Unbeknownst to many, there is an award-winning cocktail bar hidden beneath Coronation Street‘s original cobbles serving up some of the best drinks in the city.
Recently named ‘one to watch’ at the UK’s Top 50 Bar awards 2023, Project Halcyon has also just won the Best New Bar award – voted for by a community of some 17,000 hospitality staff at this month’s Manchester Bar Awards (MBAs).
Brought to Manchester by the team behind Zymogorium distillery, it originally opened in early 2020 – launching just weeks before the Covid 19 pandemic hit.
Like many other operators, the secret speakeasy – which is connected to the working distillery for Manchester gin makers Zymogorium – closed its doors during lockdown, then quietly relaunched in late October last year beneath Old Granada Studios.
Since reopening, it’s been flooded with accolades. General Manager Adam has just been named amongst the UK’s top 100 bartenders by World Class UK, whilst house bartender Reah Owen recently won the Rising Star award at the MBAs.
And yet, somehow, it’s still managing to fly under the radar as one of Manchester’s best-kept secrets – although, considering all the awards the team is winning, we expect this won’t remain the case for long.
The bar is something of a labyrinth with numerous corners to explore within its underground warren. As well as housing a large bar at its entrance, it’s also home to a dedicated absinthe parlour, Salon Vert, which has been painted to look like a woodland scene and features vintage crystal absinthe fountains.
Elsewhere, there’s a still room and laboratory where the team uses chemistry equipment to create all the insane ingredients that go into their cocktails.
Add to this a self-playing grand piano and a rare collection of expensive spirits, and it’s safe to say Project Halcyon is very much up there with the city centre’s best cocktail bars.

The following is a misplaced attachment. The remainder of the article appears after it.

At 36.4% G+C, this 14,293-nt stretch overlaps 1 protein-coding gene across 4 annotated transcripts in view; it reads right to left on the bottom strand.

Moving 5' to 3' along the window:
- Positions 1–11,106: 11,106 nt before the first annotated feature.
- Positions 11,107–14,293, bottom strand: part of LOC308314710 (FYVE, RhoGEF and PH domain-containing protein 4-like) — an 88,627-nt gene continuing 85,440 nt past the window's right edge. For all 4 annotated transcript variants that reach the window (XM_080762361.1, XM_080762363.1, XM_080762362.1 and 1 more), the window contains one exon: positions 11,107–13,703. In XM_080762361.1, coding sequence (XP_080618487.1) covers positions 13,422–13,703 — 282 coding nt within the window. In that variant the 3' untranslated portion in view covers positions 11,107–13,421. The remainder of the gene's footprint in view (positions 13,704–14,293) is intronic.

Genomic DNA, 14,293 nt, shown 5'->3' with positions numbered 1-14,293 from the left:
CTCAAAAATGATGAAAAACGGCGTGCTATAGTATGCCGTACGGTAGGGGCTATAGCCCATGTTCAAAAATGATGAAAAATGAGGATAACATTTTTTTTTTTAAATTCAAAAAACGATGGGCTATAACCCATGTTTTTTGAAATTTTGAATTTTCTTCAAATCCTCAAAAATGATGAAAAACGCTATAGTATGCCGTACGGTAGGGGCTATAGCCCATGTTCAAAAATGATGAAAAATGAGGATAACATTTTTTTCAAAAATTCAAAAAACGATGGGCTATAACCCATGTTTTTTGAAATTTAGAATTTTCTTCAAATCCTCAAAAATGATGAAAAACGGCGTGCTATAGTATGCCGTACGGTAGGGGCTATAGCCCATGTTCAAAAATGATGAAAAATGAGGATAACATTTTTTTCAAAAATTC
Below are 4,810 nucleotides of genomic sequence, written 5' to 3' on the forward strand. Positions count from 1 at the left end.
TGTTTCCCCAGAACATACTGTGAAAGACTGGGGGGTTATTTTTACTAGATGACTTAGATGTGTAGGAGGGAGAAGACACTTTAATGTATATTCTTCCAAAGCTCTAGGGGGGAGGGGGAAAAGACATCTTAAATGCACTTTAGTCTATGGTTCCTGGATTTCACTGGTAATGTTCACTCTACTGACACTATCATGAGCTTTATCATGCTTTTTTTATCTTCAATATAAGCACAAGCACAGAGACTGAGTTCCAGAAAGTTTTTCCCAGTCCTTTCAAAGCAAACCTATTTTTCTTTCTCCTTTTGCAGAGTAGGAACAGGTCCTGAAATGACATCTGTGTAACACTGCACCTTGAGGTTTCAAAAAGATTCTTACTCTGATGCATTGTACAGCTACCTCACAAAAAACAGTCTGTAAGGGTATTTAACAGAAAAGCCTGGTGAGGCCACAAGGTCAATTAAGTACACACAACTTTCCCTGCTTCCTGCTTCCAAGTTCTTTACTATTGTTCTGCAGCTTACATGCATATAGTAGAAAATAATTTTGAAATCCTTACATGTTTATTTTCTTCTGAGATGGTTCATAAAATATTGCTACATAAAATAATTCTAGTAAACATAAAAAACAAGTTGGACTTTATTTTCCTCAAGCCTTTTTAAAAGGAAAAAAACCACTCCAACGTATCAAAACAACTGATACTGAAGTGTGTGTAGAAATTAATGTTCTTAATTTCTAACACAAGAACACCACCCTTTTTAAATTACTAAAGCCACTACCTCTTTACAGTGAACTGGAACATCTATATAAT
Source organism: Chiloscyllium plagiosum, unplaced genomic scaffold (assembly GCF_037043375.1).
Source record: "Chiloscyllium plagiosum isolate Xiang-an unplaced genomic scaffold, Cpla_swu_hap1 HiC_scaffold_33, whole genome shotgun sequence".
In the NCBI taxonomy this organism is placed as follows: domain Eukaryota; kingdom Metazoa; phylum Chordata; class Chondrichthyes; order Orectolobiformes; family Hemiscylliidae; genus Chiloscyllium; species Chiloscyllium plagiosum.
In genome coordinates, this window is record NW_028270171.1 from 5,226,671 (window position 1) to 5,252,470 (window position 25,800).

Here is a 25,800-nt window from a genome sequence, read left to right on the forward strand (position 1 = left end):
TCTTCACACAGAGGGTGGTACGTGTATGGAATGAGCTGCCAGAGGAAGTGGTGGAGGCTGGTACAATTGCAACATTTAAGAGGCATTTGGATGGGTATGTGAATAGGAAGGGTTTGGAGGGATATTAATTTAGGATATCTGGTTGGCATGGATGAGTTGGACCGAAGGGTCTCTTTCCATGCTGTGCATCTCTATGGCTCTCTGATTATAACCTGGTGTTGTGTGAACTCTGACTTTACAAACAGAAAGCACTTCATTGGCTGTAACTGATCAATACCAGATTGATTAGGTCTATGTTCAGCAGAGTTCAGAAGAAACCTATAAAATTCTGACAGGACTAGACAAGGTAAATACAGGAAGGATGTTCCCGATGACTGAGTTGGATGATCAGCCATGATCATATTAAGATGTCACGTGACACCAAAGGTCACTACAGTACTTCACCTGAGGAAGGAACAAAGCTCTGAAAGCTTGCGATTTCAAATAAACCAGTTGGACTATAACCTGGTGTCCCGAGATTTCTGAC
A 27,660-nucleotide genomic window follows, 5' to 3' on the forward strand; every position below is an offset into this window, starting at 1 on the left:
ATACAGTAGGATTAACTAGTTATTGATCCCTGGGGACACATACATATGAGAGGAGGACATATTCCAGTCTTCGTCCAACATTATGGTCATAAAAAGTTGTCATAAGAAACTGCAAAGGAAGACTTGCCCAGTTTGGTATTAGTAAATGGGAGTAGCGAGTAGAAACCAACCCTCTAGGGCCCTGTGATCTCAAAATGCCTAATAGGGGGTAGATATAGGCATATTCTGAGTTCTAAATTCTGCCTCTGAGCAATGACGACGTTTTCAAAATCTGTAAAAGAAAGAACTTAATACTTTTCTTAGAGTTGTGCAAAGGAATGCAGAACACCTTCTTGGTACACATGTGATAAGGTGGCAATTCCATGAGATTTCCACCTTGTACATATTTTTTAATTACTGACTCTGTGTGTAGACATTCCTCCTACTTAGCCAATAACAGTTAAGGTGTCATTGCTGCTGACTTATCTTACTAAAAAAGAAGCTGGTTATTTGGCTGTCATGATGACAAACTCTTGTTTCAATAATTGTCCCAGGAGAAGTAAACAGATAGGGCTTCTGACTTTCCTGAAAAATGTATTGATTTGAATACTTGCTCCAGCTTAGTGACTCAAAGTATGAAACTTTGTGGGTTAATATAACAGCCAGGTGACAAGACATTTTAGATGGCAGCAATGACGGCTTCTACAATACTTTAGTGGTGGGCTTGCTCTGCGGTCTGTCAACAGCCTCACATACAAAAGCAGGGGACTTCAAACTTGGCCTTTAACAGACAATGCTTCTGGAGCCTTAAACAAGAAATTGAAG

As for its current drinks menu, open it up and you’ll discover that each signature cocktail is accompanied by a stunning illustration of a rare bird.
Choices include ‘Fourteen Days’, a long, tart drink that nods to the Halcyon days of Ancient Greece, and ‘Phoenix Down’, a smoky combination of smoky, nutty bourbon with bitter back notes that symbolises rebirth and eternal life.
Elsewhere on the list, you’ll find the brilliantly-named cocktails ‘Act of Vanity’, a combination of melon liqueur, blueberry and Veuve Cliquot champagne, and ‘Murder of Crows’, a moody and short mix of spiced spirits that promises to be both dark and funky.
The bar also serves up a list of six house classics, all of which are prebatched, prediluted and kept at -14 degrees ready to be poured at your table. Interestingly, though, because the drinks are already kept at the right temperature they aren’t diluted with water but rather with a variety of house-made concoctions.
General Manager Adam told The Manc that the most famous of these is the house vodka martini, made with Boatyard vodka, Cocchi Americano vermouth and clarified banana juice as the dilute.
“It makes for this insanely creamy, flavourful martini that’s classic but approachable,” he said, adding: “Our approach to the bar is that the science is for us to worry about, the hospitality is for the guests.
“We don’t put all this crazy techy stuff at the forefront of what we do. We prioritise good, classic, personal hospitality first and foremost.”
The bar also boasts a vast collection of rare and expensive spirits – and amongst the usual suspects, such as Louis XIII cognac, sit some interesting pieces like the latest seasonal release from Nc’nean and Elena Wright, the latter a close friend of the bar and an award-winning Manchester bartender.
It also serves up a strong selection of wines and beers, not to mention a cracking gin and tonic. Of course, being run by one of Manchester’s original craft gin distilleries, we’d expect nothing less.
Feature image – Project Halcyon
The Torrs Millennium Walkway – a stunning Peak District walk that hovers above a huge gorge
On first glance, New Mills may seem like any other Peak District town: small, picturesque with little-much-to-do. Venture just a few steps towards the River Sett, and you’ll find yourself in another landscape entirely.